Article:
Oats themselves do not contain gluten - they contain a very similar protein called avenin which can cause a similar reaction to gluten in some people with coeliac disease.
BUT the problem comes in the manufacturing process.
The standard oats on the supermarket shelves are not gluten free.
This is because they may have been cross-contaminated.
Therefore you should only eat specifically-labelled gluten free oats. You'll find these in the free from aisle.
Some people do still find they have a reaction to gluten free oats and if this is the case, you should definitely go back and speak to your GP or dietician to get some advice.
Is oat milk gluten free?
When it comes to oat milk, the same applies as with oats.
Unless the oat milk is specifically marked as gluten free, you should assume it is not safe for someone with coeliac disease.
There are however some gluten free oat milks in the UK, so all is not lost!
You can read more about this and find out which brands are safe in my guide to gluten free oat milk.
Can I drink in coffee shops where oat milk is used?
Since the eruption of veganism into the mainstream world, many coffee shops have increased their vegan offerings with oat milk.
Great news if you're dairy free, not so much if you have coeliac disease!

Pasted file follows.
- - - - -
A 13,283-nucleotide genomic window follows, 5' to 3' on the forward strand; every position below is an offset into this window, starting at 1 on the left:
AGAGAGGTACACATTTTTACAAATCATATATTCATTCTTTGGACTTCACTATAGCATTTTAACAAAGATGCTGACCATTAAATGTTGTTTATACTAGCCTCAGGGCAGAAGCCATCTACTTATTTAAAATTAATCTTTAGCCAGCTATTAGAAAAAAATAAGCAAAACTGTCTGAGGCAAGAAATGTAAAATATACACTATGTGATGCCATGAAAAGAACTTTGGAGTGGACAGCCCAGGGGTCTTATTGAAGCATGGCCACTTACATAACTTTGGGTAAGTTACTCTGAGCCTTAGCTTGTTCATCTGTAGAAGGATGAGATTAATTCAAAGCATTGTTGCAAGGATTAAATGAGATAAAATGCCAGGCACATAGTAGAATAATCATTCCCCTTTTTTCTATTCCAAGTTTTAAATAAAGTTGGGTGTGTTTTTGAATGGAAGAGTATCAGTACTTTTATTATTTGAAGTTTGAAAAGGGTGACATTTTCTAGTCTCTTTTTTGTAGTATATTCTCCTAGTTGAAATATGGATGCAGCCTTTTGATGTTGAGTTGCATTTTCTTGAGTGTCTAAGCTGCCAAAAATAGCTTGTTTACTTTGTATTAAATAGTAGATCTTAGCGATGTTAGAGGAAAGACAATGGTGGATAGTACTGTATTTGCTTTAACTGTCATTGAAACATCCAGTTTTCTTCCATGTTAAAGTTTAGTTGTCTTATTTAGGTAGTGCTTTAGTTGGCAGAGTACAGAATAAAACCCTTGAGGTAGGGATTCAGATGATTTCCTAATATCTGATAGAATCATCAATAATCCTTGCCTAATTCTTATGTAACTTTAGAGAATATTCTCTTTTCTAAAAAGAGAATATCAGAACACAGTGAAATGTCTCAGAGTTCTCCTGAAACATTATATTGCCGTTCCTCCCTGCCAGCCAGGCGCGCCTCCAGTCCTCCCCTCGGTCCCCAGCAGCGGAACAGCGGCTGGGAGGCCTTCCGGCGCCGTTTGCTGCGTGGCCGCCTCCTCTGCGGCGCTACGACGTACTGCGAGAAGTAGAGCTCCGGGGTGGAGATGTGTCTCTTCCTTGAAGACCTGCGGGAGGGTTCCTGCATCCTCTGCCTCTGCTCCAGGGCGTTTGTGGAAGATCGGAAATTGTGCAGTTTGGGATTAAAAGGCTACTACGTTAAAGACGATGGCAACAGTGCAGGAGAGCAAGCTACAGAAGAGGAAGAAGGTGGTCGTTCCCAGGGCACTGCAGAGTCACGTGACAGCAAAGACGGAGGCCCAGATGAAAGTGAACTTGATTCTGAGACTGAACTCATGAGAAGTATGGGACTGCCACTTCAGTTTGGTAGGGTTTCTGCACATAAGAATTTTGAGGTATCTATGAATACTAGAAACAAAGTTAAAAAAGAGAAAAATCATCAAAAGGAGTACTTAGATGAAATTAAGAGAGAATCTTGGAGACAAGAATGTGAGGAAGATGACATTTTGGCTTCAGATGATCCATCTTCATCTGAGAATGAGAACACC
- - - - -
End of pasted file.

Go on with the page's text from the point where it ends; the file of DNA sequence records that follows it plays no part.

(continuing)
While some oat milks are gluten free, most are not - including Oatly, which is the most popular brand of oat milk for baristas.
Firstly, ALWAYS double check the packaging yourself if you are not sure.
I've lost count of the amount of baristas who have told me they use gluten free oat milk, only for me to ask to see the carton and find out it was NOT gluten free at all.
Secondly, you have to exercise your own judgement with this one.
Some coffee shops will be super busy and won't exercise the correct clean downs between drinks, which means there is a risk of cross contamination.
Others may be super helpful and take the time to properly clean down the steamer for you.
Some may use different nozzles for dairy and non-dairy milk, which would eliminate this risk (but not great if you're also dairy free!).
I'm afraid there isn't really a clear cut answer on this one.